The Travel Ban, Parran Hall, Youth Cinema Project

July 3, 2018

The Supreme Court ruled last week in favor of the Trump Administration’s travel ban barring immigrants from seven predominantly Muslim countries from entering the U.S. In a 5-4 opinion, the court ruled that the ban falls within the President’s authority, and emphasized that the ban is not “motivated by anti-religious sentiments toward Muslims,” rather it serves to protect the U.S. from immigrants who are either not vetted or poorly vetted by their home countries. Justices Sonia Sotomayor and Ruth Bader Ginsburg issued a dissent arguing otherwise: “[The Court’s decision] leaves undisturbed a policy first advertised openly and unequivocally as a ‘total and complete shutdown of Muslims entering the United States’ because the policy now masquerades behind a façade of national-security concerns.” Colleges and Universities from across the country are also expressing concern about the decision. Peter McPherson, president of the Association of Public & Land-Grant Universities, says, “…these students and scholars provide countless intellectual, cultural and scientific contributions—not just to universities, but to our country as a whole.” And according to Dr. Ted Mitchell, president of the American Council on Education, “…we fear this broadly written prohibition will have a long-term impact on our standing as a global leader and hamper our education and research enterprise and the overall U.S. economy.”

Colleges and Universities Express Concerns Over Travel Ban Ruling, by Walter Hudson of Diverse

 

The University of Pittsburgh is urging the board of trustees to change the problematic name of its public health building following a petition from graduate students. Parran Hall’s namesake derives from Thomas Parran Jr., the former U.S. Surgeon General responsible for overseeing the Tuskegee study—which withheld information from Black men with syphilis—and a similar study in Guatemala, “two research projects that are today widely seen as violating the norms of informed consent.” After the petition rebuked the university for “[dedicating] a position of reverence to someone who had a hand in such cruel and unethical research and medical conduct,” the university formed a panel to research Parran’s involvement in these studies further. In response to its findings, Chancellor Patrick Gallagher approved the building name change and noted that Dr. Parran’s work was “fundamentally at odds with the university’s core values.”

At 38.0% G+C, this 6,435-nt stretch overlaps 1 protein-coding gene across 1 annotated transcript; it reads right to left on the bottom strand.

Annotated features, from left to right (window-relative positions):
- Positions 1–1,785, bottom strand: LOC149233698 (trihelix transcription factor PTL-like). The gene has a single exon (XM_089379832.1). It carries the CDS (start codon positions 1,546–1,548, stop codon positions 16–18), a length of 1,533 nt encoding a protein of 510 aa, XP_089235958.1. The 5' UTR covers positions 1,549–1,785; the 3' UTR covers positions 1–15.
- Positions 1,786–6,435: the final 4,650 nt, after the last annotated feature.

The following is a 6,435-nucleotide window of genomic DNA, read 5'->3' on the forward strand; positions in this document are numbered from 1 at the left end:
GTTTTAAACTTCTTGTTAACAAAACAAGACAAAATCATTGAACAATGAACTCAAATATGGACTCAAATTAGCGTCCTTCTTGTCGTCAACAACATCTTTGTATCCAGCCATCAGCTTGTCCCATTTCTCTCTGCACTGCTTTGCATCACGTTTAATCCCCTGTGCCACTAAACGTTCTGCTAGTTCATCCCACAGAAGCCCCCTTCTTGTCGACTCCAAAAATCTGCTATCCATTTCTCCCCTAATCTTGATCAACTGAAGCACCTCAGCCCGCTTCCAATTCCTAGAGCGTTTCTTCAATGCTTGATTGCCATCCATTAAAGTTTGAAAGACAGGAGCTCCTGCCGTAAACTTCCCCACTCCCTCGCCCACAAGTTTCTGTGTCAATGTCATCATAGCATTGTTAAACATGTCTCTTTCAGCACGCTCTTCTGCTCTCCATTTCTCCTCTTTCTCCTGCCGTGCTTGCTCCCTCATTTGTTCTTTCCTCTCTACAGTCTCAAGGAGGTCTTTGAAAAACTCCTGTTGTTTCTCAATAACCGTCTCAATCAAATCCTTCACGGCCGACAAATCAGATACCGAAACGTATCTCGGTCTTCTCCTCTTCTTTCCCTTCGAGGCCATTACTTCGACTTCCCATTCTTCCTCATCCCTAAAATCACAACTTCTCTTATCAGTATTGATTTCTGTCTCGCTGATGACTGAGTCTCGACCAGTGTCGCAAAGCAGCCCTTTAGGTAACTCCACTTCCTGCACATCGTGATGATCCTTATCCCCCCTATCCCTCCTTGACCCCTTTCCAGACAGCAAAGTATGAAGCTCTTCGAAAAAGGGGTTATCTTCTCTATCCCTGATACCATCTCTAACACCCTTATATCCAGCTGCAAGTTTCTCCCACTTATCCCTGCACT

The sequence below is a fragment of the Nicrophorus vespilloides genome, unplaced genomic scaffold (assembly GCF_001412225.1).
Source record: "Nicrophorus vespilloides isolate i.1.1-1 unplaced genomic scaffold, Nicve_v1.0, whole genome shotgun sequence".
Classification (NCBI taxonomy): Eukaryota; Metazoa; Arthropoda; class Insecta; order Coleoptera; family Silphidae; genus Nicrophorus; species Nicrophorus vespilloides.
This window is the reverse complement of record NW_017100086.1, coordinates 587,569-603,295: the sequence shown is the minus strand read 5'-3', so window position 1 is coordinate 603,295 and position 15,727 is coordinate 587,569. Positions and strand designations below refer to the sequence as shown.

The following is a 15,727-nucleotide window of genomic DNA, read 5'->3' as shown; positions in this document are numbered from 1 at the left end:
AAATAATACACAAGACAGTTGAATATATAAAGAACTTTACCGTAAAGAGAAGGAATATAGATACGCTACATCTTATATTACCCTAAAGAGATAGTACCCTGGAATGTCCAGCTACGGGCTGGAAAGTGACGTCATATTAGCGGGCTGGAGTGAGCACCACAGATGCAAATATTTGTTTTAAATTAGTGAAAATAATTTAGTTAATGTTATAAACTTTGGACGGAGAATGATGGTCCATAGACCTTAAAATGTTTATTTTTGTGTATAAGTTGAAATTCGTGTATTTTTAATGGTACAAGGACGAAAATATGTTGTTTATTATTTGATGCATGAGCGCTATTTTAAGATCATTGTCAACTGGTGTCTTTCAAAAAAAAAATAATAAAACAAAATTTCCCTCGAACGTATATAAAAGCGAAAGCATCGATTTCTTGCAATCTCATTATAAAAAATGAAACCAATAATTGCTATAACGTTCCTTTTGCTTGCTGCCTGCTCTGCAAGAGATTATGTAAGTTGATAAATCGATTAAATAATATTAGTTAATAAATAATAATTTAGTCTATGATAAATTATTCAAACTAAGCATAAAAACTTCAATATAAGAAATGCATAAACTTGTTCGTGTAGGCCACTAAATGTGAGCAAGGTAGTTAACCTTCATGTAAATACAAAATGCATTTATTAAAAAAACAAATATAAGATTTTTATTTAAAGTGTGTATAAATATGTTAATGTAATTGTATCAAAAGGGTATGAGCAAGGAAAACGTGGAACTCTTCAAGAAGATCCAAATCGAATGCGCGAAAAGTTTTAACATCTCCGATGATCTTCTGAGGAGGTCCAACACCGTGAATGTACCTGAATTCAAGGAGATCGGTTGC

Ending Honor for Disgraced Scientist, by Scott Jaschik of Inside Higher Ed

 

Thanks to the social media campaign #OscarsSoWhite, which now picks up around Oscar season on an annual basis, more and more people are looking for solutions to the lack of diversity in Hollywood. One of those people is Rafael Agustin. He started Youth Cinema Project, a program that gives students of color comprehensive filmmaking experience so they are competitive in the industry. Agustin and his team believe the program is making it harder for industry gatekeepers to make excuses for not hiring more people of color. The students are responsible for every aspect of making their films, which their middle and high school teachers point out has led to higher reading and writing proficiency, school engagement, and a sense of “social and emotional empowerment in the classroom” because students are “writing and telling their own personal stories.” One student, Anali Cabrera, whose film was featured at the Los Angeles Latino International Film Festival, discusses the value of the program: “Not only do you build up your resume as you’re working on different films and projects, but they’re also giving you personal advice as college student alumni or workers within the film industry.”

To Answer Hollywood’s Diversity Problem, California Program Hands Kids The Camera, by Anjuli Sastry of NPR